Last edited by Avalon08; 11-27-2018 at 10:23 PM.. Reason: added something
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Old 11-27-2018, 11:26 PM
 
Location: Florida Gulf Coast
4,142 posts, read 5,571,538 times
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Quote:
Originally Posted by MarketStEl View Post
I love Kansas City to death.

It's quite likely that I will never live there again.

There are many reasons why someone who dearly loves their hometown might leave it. There may be more or better work opportunities in one's chosen field in another city. College is a common reason young people leave their hometowns, and after they've been exposed to a different environment, they may find it enticing enough to stay there. A person might fall in love with another who lives elsewhere, and after weighing the possible options for living together, decides the wiser choice would be to follow the spouse(-to-be) to where they live.

And you know that many Americans find winter an affront to their sensibilities.

Those are the ones that spring to mind first.
Conversely, how about the number of athletes who play for Philly teams and end up staying even after they're not on the Philly team anymore? Brent Celek. originally from Cincinnati, just retired, is staying in Philly and starting a real estate career. I think Jon Dorenbos also stayed. I even was surprised to read that Donovan McNabb, who I thought would have high-tailed it outta Philly, still has a place (Moorestown I think) and splits his time between there and Arizona. And there are many others.
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Old 11-28-2018, 08:31 AM
 
8,382 posts, read 4,521,301 times
Reputation: 2788
Quote:
Originally Posted by MarketStEl View Post
I love Kansas City to death.

It's quite likely that I will never live there again.

There are many reasons why someone who dearly loves their hometown might leave it. There may be more or better work opportunities in one's chosen field in another city. College is a common reason young people leave their hometowns, and after they've been exposed to a different environment, they may find it enticing enough to stay there. A person might fall in love with another who lives elsewhere, and after weighing the possible options for living together, decides the wiser choice would be to follow the spouse(-to-be) to where they live.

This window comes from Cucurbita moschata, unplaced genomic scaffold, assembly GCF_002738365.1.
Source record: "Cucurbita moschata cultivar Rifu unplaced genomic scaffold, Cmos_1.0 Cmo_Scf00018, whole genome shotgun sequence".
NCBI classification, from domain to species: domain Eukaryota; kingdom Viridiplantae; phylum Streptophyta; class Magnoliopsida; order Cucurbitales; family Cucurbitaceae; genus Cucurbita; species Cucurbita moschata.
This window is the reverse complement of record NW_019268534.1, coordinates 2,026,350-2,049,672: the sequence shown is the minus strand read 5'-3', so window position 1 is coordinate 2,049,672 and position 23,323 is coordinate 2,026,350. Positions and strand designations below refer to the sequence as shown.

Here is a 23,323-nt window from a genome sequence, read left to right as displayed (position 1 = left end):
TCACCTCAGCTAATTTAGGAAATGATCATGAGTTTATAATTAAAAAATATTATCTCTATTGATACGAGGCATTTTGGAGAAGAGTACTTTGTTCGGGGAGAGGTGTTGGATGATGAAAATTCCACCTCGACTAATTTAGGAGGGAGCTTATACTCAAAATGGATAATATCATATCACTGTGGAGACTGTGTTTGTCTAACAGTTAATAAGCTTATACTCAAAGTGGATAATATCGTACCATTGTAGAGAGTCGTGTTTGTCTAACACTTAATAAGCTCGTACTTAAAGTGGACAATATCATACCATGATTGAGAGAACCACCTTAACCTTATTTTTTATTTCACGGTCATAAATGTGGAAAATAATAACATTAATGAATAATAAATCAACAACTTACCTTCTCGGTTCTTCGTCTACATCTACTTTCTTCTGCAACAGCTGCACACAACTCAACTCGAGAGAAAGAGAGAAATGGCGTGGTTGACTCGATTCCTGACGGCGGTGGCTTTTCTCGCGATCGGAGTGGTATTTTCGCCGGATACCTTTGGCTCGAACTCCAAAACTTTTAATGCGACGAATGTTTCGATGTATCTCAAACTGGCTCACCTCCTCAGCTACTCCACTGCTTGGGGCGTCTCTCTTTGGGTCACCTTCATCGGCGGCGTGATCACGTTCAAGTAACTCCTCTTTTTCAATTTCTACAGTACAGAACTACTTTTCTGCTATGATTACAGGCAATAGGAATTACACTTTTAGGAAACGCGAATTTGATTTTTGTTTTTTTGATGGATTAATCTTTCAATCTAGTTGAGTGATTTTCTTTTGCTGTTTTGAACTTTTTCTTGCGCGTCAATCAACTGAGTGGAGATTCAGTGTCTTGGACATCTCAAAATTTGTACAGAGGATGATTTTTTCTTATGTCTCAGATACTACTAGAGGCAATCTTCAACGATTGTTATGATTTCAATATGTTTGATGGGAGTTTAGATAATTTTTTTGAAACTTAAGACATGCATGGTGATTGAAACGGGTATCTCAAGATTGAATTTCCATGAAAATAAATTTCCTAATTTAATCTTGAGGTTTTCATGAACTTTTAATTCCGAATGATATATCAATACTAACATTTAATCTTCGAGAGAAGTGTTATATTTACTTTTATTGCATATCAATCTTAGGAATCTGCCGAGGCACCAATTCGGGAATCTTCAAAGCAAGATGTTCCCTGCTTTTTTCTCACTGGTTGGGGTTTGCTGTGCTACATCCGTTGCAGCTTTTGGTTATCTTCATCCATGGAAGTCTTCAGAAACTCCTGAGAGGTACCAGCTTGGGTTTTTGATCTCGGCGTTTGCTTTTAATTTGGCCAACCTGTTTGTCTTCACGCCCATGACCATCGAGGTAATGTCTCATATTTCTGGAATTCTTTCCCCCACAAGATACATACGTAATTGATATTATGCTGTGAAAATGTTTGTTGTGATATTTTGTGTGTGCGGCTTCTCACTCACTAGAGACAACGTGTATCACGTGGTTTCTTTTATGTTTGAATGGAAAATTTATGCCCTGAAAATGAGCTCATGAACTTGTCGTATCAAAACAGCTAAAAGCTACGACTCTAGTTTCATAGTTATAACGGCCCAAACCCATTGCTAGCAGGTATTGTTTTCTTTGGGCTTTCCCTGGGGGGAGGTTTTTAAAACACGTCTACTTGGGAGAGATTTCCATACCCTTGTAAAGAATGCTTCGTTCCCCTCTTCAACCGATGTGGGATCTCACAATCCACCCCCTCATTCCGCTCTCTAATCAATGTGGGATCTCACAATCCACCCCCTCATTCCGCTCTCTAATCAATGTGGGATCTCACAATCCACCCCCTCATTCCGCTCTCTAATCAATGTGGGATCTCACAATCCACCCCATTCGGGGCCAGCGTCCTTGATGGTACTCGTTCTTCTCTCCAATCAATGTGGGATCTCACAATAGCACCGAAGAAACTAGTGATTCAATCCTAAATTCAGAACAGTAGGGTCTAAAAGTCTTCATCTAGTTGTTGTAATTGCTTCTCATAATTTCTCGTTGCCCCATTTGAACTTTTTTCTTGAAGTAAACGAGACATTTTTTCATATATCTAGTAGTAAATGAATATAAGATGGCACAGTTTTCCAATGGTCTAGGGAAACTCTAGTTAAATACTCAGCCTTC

And you know that many Americans find winter an affront to their sensibilities.

Those are the ones that spring to mind first.
Well, sure all of those reasons are valid. And I didn't mean that supporting a place from afar was wrong.
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Old 11-28-2018, 08:40 AM
 
8,382 posts, read 4,521,301 times
Reputation: 2788
Quote:
Originally Posted by Avalon08 View Post
Because I'm retired and I inherited a paid-for condo. And beyond that, my taxes are now $800 v. $3600 in Philly. Secondarily, the cold is actually painful for me. And I don't hate Florida -- it's beautiful, at least where I am. Have met a lot of Philly transplants at the Eagles bar so that's a little taste of home!

ETA: I still keep my subscriptions to the Inquirer and Philadelphia Magazine so I can stay connected to city goings-on. I go home for vacation or family reunions or weddings, or to the aforementioned dentist, usually two or three times a year. As soon as the Eagles won the Super Bowl, I booked a room in center city and a flight up for the parade. It is very much still my hometown.
I often make the wrong assumptions when people leave the Phila. area. That they're mostly negadelphians who left because they hated the area. It seems more true, though, that many of those negadelphians are still in Philly.